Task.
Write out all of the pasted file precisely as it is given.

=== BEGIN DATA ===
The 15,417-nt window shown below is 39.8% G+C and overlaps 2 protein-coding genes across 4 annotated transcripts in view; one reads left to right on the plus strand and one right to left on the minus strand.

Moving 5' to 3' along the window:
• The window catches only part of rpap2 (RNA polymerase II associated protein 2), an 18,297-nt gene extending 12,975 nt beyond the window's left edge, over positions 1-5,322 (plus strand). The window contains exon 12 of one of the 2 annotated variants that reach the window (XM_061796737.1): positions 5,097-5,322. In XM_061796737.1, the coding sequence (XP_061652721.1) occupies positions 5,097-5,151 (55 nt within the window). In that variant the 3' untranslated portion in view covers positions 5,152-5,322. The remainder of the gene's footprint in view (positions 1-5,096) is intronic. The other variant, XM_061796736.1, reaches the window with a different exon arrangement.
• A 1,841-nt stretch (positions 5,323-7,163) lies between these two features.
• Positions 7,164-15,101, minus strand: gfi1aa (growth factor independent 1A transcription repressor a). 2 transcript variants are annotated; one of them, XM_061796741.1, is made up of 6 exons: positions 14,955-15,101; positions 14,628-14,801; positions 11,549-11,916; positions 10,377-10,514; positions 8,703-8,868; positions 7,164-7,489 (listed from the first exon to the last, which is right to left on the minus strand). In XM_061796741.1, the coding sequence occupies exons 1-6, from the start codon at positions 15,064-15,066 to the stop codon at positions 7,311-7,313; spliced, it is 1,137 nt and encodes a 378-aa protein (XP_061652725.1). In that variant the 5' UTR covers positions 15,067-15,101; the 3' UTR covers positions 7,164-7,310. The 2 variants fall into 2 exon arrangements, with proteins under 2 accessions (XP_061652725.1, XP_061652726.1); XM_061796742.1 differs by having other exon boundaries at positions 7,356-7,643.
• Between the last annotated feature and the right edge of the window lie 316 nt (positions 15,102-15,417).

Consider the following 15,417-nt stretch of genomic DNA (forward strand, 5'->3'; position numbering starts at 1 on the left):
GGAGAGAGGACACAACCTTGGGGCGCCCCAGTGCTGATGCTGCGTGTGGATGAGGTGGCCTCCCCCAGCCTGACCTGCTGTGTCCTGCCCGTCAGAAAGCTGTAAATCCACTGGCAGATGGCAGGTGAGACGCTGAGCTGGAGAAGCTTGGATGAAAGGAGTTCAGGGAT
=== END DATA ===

The 15,417-nt window shown below is 39.8% G+C and overlaps 2 protein-coding genes across 4 annotated transcripts in view; one reads left to right on the plus strand and one right to left on the minus strand.

Moving 5' to 3' along the window:
• The window catches only part of rpap2 (RNA polymerase II associated protein 2), an 18,297-nt gene extending 12,975 nt beyond the window's left edge, over positions 1-5,322 (plus strand). The window contains exon 12 of one of the 2 annotated variants that reach the window (XM_061796737.1): positions 5,097-5,322. In XM_061796737.1, the coding sequence (XP_061652721.1) occupies positions 5,097-5,151 (55 nt within the window). In that variant the 3' untranslated portion in view covers positions 5,152-5,322. The remainder of the gene's footprint in view (positions 1-5,096) is intronic. The other variant, XM_061796736.1, reaches the window with a different exon arrangement.
• A 1,841-nt stretch (positions 5,323-7,163) lies between these two features.
• Positions 7,164-15,101, minus strand: gfi1aa (growth factor independent 1A transcription repressor a). 2 transcript variants are annotated; one of them, XM_061796741.1, is made up of 6 exons: positions 14,955-15,101; positions 14,628-14,801; positions 11,549-11,916; positions 10,377-10,514; positions 8,703-8,868; positions 7,164-7,489 (listed from the first exon to the last, which is right to left on the minus strand). In XM_061796741.1, the coding sequence occupies exons 1-6, from the start codon at positions 15,064-15,066 to the stop codon at positions 7,311-7,313; spliced, it is 1,137 nt and encodes a 378-aa protein (XP_061652725.1). In that variant the 5' UTR covers positions 15,067-15,101; the 3' UTR covers positions 7,164-7,310. The 2 variants fall into 2 exon arrangements, with proteins under 2 accessions (XP_061652725.1, XP_061652726.1); XM_061796742.1 differs by having other exon boundaries at positions 7,356-7,643.
• Between the last annotated feature and the right edge of the window lie 316 nt (positions 15,102-15,417).

Consider the following 15,417-nt stretch of genomic DNA (forward strand, 5'->3'; position numbering starts at 1 on the left):
GGAGAGAGGACACAACCTTGGGGCGCCCCAGTGCTGATGCTGCGTGTGGATGAGGTGGCCTCCCCCAGCCTGACCTGCTGTGTCCTGCCCGTCAGAAAGCTGTAAATCCACTGGCAGATGGCAGGTGAGACGCTGAGCTGGAGAAGCTTGGATGAAAGGAGTTCAGGGAT